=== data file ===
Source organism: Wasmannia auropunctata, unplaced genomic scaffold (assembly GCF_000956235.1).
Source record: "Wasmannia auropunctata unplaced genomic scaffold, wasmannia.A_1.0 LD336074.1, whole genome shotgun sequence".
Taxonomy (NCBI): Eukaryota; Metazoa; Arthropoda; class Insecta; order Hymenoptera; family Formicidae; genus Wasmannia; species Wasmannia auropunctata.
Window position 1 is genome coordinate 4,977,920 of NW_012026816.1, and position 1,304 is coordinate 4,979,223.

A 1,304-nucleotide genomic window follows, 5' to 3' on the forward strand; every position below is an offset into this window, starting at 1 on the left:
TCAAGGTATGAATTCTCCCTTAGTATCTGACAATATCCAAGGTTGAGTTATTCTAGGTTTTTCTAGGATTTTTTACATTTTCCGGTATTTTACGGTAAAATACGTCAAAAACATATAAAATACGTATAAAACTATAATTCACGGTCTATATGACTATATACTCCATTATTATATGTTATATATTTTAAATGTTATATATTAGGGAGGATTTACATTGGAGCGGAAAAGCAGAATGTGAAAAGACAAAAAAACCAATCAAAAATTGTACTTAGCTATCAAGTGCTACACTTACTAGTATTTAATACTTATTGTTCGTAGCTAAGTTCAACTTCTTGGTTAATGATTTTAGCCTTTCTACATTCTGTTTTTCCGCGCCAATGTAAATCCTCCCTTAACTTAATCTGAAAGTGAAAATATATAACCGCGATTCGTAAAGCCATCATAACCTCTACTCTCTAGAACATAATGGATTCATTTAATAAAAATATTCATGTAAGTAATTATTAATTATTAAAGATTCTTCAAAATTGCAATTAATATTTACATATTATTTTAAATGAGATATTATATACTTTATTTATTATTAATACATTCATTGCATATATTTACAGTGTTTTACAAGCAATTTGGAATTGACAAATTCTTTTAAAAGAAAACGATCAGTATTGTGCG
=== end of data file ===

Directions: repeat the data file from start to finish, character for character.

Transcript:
Source organism: Wasmannia auropunctata, unplaced genomic scaffold (assembly GCF_000956235.1).
Source record: "Wasmannia auropunctata unplaced genomic scaffold, wasmannia.A_1.0 LD336074.1, whole genome shotgun sequence".
Taxonomy (NCBI): Eukaryota; Metazoa; Arthropoda; class Insecta; order Hymenoptera; family Formicidae; genus Wasmannia; species Wasmannia auropunctata.
Window position 1 is genome coordinate 4,977,920 of NW_012026816.1, and position 1,304 is coordinate 4,979,223.

A 1,304-nucleotide genomic window follows, 5' to 3' on the forward strand; every position below is an offset into this window, starting at 1 on the left:
TCAAGGTATGAATTCTCCCTTAGTATCTGACAATATCCAAGGTTGAGTTATTCTAGGTTTTTCTAGGATTTTTTACATTTTCCGGTATTTTACGGTAAAATACGTCAAAAACATATAAAATACGTATAAAACTATAATTCACGGTCTATATGACTATATACTCCATTATTATATGTTATATATTTTAAATGTTATATATTAGGGAGGATTTACATTGGAGCGGAAAAGCAGAATGTGAAAAGACAAAAAAACCAATCAAAAATTGTACTTAGCTATCAAGTGCTACACTTACTAGTATTTAATACTTATTGTTCGTAGCTAAGTTCAACTTCTTGGTTAATGATTTTAGCCTTTCTACATTCTGTTTTTCCGCGCCAATGTAAATCCTCCCTTAACTTAATCTGAAAGTGAAAATATATAACCGCGATTCGTAAAGCCATCATAACCTCTACTCTCTAGAACATAATGGATTCATTTAATAAAAATATTCATGTAAGTAATTATTAATTATTAAAGATTCTTCAAAATTGCAATTAATATTTACATATTATTTTAAATGAGATATTATATACTTTATTTATTATTAATACATTCATTGCATATATTTACAGTGTTTTACAAGCAATTTGGAATTGACAAATTCTTTTAAAAGAAAACGATCAGTATTGTGCG